In Fo­cus

tasty, friendly and hand­some... and boy do they know it!

Country Smallholding - - Inside This -

THE BOER goat was de­vel­oped for meat pro­duc­tion in South Africa in the early 1900s. The Boer was im­ported into the UK in the late 1980s, but un­like other breeds of goat, the Bo­ers prime pur­pose is meat pro­duc­tion rather than milk.

The Boer is a large framed goat. This means that it pro­duces a larger, meatier car­cass and it can reach slaugh­ter weight at around 7-10 months of age, de­pend­ing on the type of sys­tem it is reared on. Car­cass weights can vary from 16-28kg, de­pend­ing on age, the rear­ing sys­tem and in­tended market for the meat.

Bo­ers can thrive on a va­ri­ety of rear­ing sys­tems and cli­mates, mak­ing them a very ver­sa­tile and ad­dic­tive breed. Al­though they are not bred to pro­duce large quan­ti­ties of milk, that doesn’t mean that they aren’t the ideal dual-pur­pose goat for some­one who wants an an­i­mal both for meat and to pro­duce a sen­si­ble amount of milk for their own con­sump­tion.

Boer meat is par­tic­u­larly healthy. It is high in iron, low in choles­terol and is lean — it is also very tasty and ver­sa­tile. Any lamb dish you can think of can eas­ily be trans­lated into a goat dish — from cur­ries, burgers, sausages, grilled meats and Sun­day roasts to sausage rolls, pies and pasties. The va­ri­ety of dishes that can be pro­duced from goat meat are only lim­ited by your imag­i­na­tion.

Bo­ers are dot­ing nat­u­ral moth­ers who will reg­u­larly pro­duce twins, triplets and some­times even quads, twins be­ing the most com­mon num­ber. Un­like other breeds of goat, Bo­ers have four teats, mean­ing that as long as the doe is well fed and looked af­ter she can rear mul­ti­ple kids with great suc­cess; achiev­ing a 200% kid­ding rate in a well man­aged Boer herd is per­fectly pos­si­ble.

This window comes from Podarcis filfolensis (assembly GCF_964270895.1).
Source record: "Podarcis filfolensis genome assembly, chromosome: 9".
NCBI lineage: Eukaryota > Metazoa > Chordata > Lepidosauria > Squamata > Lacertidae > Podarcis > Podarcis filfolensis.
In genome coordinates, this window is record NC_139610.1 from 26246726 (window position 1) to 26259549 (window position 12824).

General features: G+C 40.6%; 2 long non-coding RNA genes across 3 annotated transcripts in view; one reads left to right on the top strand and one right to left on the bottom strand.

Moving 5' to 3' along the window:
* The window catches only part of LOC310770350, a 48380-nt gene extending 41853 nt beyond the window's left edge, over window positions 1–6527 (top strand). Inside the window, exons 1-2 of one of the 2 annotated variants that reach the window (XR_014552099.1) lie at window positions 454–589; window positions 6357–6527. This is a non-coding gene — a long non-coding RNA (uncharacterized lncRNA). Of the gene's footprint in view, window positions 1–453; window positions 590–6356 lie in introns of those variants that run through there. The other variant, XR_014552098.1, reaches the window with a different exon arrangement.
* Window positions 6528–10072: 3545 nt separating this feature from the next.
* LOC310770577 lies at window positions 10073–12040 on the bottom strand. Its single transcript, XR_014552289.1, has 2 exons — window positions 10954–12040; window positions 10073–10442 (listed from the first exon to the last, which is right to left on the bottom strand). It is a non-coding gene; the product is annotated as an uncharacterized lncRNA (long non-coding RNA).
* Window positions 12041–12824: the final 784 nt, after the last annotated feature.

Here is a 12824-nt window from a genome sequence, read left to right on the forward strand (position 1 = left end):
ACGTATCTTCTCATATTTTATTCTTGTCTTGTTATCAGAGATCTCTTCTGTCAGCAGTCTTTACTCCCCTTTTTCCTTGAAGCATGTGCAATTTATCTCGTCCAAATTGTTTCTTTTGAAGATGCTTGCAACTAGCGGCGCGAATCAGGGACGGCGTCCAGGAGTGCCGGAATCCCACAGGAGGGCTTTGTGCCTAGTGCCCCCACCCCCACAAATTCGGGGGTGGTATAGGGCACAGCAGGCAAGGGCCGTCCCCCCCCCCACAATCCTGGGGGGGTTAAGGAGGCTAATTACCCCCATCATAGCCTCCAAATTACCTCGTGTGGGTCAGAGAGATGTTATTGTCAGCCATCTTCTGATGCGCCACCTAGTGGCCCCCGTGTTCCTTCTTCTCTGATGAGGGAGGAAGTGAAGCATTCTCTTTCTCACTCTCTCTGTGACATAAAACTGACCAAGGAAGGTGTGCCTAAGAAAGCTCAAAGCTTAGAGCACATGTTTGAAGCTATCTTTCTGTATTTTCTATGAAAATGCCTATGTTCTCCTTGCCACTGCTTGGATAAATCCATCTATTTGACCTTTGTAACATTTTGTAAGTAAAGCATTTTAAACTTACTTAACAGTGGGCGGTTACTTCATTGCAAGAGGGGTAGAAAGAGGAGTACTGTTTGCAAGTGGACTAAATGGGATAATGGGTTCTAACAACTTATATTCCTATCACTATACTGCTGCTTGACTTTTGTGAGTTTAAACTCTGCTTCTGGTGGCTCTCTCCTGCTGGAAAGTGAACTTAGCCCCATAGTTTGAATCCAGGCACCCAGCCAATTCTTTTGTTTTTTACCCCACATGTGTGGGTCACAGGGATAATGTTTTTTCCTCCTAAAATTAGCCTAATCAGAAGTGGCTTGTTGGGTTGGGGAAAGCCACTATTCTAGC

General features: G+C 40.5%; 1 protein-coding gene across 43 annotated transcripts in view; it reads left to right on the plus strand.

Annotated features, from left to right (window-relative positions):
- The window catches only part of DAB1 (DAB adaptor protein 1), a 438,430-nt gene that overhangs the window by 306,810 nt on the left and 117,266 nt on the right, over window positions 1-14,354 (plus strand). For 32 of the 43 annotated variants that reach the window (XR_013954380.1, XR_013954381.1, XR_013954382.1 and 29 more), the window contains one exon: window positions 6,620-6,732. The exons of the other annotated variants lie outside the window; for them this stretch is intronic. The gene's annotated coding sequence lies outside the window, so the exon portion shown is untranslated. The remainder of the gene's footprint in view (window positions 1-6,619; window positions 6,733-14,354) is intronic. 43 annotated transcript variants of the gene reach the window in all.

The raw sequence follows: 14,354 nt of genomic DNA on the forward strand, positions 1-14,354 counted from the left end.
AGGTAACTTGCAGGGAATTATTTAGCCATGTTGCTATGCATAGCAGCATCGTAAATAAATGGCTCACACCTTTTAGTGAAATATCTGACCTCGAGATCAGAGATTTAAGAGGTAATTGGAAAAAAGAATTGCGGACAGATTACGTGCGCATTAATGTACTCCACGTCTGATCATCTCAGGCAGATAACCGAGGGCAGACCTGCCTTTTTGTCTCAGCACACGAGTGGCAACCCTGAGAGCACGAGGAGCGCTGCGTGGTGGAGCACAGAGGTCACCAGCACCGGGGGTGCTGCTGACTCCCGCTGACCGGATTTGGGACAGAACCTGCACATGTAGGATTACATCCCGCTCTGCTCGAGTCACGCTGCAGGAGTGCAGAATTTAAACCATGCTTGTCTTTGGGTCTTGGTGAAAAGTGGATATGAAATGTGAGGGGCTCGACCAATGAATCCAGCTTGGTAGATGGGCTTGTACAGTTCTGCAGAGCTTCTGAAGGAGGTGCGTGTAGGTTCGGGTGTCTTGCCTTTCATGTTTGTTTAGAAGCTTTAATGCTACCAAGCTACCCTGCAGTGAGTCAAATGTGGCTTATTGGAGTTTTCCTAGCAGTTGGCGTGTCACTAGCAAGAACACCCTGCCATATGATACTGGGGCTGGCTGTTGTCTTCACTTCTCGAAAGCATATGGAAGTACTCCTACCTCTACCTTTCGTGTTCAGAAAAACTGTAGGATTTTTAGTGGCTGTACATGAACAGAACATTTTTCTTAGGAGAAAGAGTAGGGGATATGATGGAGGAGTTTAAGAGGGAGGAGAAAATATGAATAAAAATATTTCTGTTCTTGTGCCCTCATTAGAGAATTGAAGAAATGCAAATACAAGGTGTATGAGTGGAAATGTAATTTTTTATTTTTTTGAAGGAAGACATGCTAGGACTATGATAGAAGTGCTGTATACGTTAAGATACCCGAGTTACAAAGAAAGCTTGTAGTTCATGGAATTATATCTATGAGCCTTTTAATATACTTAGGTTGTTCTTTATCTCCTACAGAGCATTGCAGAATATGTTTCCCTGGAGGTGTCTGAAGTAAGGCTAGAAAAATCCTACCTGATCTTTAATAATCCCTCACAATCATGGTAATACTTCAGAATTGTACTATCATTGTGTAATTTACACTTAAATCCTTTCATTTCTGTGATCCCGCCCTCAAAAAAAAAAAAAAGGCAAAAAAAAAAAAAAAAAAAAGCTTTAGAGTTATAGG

Boer bucks are large and im­pres­sive an­i­mals with an im­pos­ing set of sweep­ing horns and skin pleats on their necks. They may be hand­some, but boy do they know it!

Pure Boer bucks have been used with great suc­cess in dairy herds to pro­duce more well fleshed kids that are suit­able for eat­ing and milk pro­duc­tion. Bo­ers also have a calm and gen­tle na­ture, mak­ing them ide­ally suited to small­hold­ers. They adore hu­man com­pany and will nearly al­ways come seek you out to in­ves­ti­gate what you are up to —whether you want them to or not.

Bo­ers can be found in three pri­mary colours: tra­di­tional (the most com­mon), con­sist­ing of white with brown heads; reds — a deep rich ch­est­nut brown all over — and white, known as Sa­van­nah goats in Africa. Whites are not cur­rently recog­nised in the UK as a true colour and so are classed as com­mer­cially marked.

Good qual­ity Boer goats and their meat are in high de­mand. The con­sump­tion of goat meat in the UK is on the rise as more peo­ple be­come aware of its health ben­e­fits and re­alise that good qual­ity kid meat is de­li­cious, ten­der and tasty. Long gone are the days of old chewy dairy goats be­ing the only source of goat meat in the UK. If you want good qual­ity kid meat ask for Boer.

Bo­ers have a calm and gen­tle na­ture, mak­ing them suit­able for small­hold­ers

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